The House maintained what the Senate deemed, the Strategic Infrastructure Investment Fund (SIIF). However in the House version, the Mississippi Department of Transportation (MDOT) will administer the funds in this separate account on projects throughout the State.
The SIIF is comprised of one percent of the Rainy Day Fund, car tag monies and revenue bonded Gaming Sinking Fund dollars. This money exists separately from MDOT’s annual appropriations.
In addition to the SIIF, the House legislation also authorizes $100 million in general obligation bonds for projects over the entire state.
Secretary of State Delbert Hosemann at the Capitol on Thursday appeared to confirm — to school kids — that he will run for lieutenant governor next year.
The Clarion Ledger overheard Hosemann giving his consent, when a lawmaker asked if it was OK to tell a group of school children from North Point Christian School that Hosemann was running for lieutenant governor.
Stacey Pickering Releases Issues Nearly $100k of Demands to Canton Municipal Utilities Commissioners
Today, OSA Special Agents presented civil demands to five current members of the Canton Municipal Utilities Board of Commissioners. Cleotha Williams, Charles Weems, L.C. Slaughter, Charles Morgan, and Cleveland Anderson were all served demands of $19,192.77, each. The total amount for the demands against the commissioners is $95,963.85, which includes principle, interest, and investigative costs.
The demands are related to Canton Municipal Utilities commissioners spending public funds to pay personal legal fees during a time they were not serving on the Canton Municipal Utilities Board of Commissioners.
The case will be delivered to the Attorney General of Mississippi for civil suit if the subjects of the demand do not respond within thirty days.
CLARION LEDGER – State Sen. Brice Wiggins: Gangs and education: Improved academics, reduction of future crimes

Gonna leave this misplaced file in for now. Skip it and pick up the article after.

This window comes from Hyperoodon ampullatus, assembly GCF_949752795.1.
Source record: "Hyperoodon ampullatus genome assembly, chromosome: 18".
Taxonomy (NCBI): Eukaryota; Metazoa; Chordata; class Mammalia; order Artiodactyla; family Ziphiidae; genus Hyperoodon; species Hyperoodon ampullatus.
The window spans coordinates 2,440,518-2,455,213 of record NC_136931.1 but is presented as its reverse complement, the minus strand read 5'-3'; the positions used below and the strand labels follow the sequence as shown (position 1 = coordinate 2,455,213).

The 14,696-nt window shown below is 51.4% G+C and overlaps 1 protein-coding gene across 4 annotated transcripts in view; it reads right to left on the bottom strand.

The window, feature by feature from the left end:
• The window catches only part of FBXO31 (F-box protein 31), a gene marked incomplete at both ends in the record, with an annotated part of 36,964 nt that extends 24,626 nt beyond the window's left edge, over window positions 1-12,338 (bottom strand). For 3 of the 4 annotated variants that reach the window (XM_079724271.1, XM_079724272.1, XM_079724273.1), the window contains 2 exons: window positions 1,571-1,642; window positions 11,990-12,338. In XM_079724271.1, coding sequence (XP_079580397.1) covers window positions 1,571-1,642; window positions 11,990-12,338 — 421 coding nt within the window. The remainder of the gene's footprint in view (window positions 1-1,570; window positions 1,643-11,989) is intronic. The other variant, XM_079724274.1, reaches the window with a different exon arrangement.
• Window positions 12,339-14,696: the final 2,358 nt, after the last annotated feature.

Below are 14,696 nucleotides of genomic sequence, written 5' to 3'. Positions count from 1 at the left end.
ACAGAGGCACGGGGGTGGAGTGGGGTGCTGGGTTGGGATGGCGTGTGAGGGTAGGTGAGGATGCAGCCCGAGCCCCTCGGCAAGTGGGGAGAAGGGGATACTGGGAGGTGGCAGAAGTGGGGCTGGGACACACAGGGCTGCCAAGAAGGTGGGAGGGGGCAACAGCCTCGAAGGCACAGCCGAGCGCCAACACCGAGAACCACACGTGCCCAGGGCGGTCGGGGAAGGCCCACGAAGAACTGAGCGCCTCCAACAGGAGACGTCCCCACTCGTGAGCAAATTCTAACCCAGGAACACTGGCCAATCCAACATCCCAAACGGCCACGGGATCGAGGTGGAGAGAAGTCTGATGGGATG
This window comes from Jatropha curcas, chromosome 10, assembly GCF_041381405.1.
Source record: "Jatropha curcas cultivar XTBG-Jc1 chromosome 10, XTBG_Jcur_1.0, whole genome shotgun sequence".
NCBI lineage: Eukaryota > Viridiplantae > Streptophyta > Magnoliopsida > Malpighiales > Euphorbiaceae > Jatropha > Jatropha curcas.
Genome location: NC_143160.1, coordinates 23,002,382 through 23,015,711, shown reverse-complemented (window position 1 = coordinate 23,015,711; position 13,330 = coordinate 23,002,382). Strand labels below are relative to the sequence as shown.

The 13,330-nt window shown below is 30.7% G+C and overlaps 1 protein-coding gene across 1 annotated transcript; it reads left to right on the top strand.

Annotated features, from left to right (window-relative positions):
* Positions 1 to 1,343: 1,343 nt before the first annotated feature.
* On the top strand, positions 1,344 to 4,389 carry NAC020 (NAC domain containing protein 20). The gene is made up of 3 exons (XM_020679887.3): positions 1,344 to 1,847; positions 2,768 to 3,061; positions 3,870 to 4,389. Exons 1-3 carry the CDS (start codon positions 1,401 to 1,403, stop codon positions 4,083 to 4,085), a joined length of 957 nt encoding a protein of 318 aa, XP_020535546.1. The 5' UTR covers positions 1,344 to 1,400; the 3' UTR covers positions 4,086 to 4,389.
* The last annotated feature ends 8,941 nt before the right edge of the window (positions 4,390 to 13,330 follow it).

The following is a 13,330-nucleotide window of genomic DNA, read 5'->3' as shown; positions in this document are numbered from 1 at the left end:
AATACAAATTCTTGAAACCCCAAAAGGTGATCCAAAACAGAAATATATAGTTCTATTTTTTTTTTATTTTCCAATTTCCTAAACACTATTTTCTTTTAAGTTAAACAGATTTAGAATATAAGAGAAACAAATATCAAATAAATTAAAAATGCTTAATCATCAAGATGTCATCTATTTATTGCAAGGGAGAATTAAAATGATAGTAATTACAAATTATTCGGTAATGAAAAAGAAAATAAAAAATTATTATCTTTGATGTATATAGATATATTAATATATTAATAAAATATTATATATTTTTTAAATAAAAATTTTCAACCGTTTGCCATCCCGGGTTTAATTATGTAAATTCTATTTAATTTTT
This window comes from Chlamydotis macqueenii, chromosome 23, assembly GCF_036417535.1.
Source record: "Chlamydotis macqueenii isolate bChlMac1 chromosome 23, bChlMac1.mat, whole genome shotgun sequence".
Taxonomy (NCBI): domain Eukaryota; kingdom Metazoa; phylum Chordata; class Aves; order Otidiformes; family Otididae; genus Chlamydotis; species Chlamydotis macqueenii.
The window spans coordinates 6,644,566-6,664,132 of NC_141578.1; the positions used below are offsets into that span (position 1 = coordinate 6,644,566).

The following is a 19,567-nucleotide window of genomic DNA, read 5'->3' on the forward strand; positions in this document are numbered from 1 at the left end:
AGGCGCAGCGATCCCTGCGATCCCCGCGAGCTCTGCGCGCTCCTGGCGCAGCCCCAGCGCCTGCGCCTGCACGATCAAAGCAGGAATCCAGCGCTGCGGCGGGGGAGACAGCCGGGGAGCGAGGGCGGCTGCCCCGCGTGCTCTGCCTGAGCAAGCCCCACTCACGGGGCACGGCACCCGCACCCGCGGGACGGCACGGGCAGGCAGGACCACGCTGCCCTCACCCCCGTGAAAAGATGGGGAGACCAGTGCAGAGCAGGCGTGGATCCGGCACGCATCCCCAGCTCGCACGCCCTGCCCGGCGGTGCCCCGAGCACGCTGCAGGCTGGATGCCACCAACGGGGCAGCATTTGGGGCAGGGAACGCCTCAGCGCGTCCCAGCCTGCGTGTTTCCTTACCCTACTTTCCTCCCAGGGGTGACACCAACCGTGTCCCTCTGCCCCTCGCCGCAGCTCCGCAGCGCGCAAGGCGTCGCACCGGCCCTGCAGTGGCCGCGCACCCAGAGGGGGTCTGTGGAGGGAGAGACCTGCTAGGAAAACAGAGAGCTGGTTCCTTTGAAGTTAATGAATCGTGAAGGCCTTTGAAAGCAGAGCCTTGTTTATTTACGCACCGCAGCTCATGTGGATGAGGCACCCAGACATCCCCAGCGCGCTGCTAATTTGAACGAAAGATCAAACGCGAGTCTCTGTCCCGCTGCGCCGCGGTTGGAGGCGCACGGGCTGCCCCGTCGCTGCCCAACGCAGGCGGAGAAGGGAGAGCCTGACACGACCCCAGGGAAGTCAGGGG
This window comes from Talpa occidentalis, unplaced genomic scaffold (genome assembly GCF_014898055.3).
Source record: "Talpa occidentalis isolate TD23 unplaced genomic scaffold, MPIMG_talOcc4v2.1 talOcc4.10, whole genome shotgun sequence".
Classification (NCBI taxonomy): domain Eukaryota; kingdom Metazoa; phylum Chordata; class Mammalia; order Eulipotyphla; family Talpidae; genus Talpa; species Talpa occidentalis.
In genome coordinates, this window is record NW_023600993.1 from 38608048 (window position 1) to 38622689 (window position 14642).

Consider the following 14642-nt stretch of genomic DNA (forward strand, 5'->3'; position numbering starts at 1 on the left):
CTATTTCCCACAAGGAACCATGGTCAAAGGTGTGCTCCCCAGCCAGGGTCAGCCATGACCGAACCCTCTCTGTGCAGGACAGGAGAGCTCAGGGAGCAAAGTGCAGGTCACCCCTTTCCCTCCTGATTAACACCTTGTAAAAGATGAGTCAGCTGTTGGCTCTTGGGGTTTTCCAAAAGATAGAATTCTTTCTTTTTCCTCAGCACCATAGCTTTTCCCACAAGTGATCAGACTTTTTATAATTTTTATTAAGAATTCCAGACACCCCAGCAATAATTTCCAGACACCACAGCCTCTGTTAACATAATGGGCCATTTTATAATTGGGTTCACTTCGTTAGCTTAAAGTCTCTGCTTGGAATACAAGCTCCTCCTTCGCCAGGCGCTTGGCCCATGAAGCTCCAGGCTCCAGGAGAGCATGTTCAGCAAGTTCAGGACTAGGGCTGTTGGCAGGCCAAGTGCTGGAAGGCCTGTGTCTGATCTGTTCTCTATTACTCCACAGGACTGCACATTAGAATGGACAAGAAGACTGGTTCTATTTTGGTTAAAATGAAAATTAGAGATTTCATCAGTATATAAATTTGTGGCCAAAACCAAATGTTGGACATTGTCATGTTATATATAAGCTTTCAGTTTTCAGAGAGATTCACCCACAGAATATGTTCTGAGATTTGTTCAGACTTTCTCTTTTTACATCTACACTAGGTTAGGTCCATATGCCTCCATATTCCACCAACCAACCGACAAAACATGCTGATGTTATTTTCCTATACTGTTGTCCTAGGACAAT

This legislative session, my fellow senators and representatives have debated important matters in education funding and combatting crime in our state. While the two subjects seem vastly different on the surface, research proves time and again that there is an inverse correlation between education and crime. Less education (especially early education) = More crime. More and better education (especially early education) = Less crime…
…But our success in these areas is being overshadowed by the growing rate of gang violence and recruitment in our state. For these reasons, I introduced, for the second year in a row, a bill to give our prosecutors more tools to take on those who would recruit our children to a life of crime in a gang. With the support of the Mississippi Prosecutors Association and the Center Against Gang Violence, we are trying to go after high-level gang members, their funding sources and are securing stiffer sentences and fines for those who go after our most vulnerable citizens.
CLARION LEDGER – Legislature passes PSC bill that Hood says will be used to try to stop Entergy lawsuit
The Legislature has passed a bill to reauthorize the Public Service Commission with language Attorney General Jim Hood believes will be used to try to stop his long-pending lawsuit against Entergy…
…Hood said he believes the bill, if passed, will be used to challenge his authority to bring what he said is a $1 billion lawsuit against Entergy. The case is set for trial in federal court in Jackson in November.
Hood had urged lawmakers to pass a PSC reauthorization bill without the added language.
Sen. Wicker tweets on broadband gap, DACA
Today, I led a group of senators to ask @AjitPaiFCC to take steps to address the ‘gaps’ in the @FCC‘s mobile broadband coverage maps. Better data will help us target support to those who need better mobile broadband service most. Read our letter here ➡ https://t.co/yOG8H9y1fF pic.twitter.com/wA3MbdKA6C
— Senator Roger Wicker (@SenatorWicker) March 8, 2018
This proposal would not secure the border, does not end chain migration, or stop diversity visa lottery program. And giving Obamacare to illegal immigrants? The goal is to end Obamacare, not expand it! https://t.co/S2ZE7dV4HX
— Senator Roger Wicker (@SenatorWicker) March 8, 2018